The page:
If there’s one best thing I’ve learned from distance running and cycling, it is this. You will encounter pain, setbacks, frustration and lack of desire with any physical activity you take on. Any one of these can be a reason to hang up your shoes or park your bike. Or it can be a catalyst to make adjustments.
Even the tiniest of changes can be a giant help. New shoe inserts and a Velcro thigh strap helped me through a marathon. Adjusting the seat height by a half an inch made a difference in my century ride.
I think many new athletes have a tendency to want to “fix something once and for all” but it doesn’t work that way. A fix in one area can cause a new problem in another. You have to be willing to keep experimenting and accepting that this is part of the process. The rewards are worth it if you can stick with it.
Now stay with me on this leap of logic. I have family members and very close friends battling life and death diseases right now. There’s really no equivalence between running a marathon and going through cancer treatment, but I think there are similarities in the way you tackle them both:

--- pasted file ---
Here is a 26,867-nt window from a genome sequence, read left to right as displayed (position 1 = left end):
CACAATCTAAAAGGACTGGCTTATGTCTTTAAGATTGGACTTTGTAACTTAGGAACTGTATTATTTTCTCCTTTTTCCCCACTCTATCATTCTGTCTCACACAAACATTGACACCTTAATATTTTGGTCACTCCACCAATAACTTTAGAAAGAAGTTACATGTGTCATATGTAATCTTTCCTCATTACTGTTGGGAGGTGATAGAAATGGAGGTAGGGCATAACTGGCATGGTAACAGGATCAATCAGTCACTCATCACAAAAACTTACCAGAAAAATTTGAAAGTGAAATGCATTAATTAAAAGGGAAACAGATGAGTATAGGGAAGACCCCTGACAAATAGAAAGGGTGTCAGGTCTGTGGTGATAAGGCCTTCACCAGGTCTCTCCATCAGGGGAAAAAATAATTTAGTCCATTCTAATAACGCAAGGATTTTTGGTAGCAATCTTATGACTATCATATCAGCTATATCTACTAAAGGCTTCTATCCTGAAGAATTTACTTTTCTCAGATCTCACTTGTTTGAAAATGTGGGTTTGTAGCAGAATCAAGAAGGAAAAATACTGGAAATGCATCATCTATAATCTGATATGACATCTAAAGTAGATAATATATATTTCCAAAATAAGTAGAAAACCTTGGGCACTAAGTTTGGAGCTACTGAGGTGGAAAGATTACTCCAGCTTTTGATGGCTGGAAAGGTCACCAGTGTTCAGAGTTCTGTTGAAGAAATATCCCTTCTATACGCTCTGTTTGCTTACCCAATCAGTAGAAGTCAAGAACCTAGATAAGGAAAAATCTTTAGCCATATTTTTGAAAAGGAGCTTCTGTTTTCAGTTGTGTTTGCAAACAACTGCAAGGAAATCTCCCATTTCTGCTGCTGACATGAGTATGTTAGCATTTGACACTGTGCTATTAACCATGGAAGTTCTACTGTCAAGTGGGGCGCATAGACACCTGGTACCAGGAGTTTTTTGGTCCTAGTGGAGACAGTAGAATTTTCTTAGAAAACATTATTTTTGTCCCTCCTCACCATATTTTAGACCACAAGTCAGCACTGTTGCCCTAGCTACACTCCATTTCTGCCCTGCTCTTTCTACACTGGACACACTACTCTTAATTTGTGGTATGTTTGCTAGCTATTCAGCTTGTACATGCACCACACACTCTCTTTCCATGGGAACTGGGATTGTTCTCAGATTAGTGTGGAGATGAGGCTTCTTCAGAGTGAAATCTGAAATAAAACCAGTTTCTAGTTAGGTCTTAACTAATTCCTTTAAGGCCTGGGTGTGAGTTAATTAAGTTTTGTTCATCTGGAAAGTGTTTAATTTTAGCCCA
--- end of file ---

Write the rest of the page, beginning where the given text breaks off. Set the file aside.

- Set a clear goal
- Learn all you can
- Follow the plan
- Make adjustments
Even the most gifted athletes get frustrating injuries. And even the toughest fighters have dark moments of doubt. One thing that all champions and all survivors have in common is that they don’t quit.
If you have quitting on your mind right now, pick up the phone and call that friend who knows what you’ve been through… one who will remind you of your greatest moments of strength. Then get back to making adjustments and getting back on track.
You can get through this. Please don’t quit.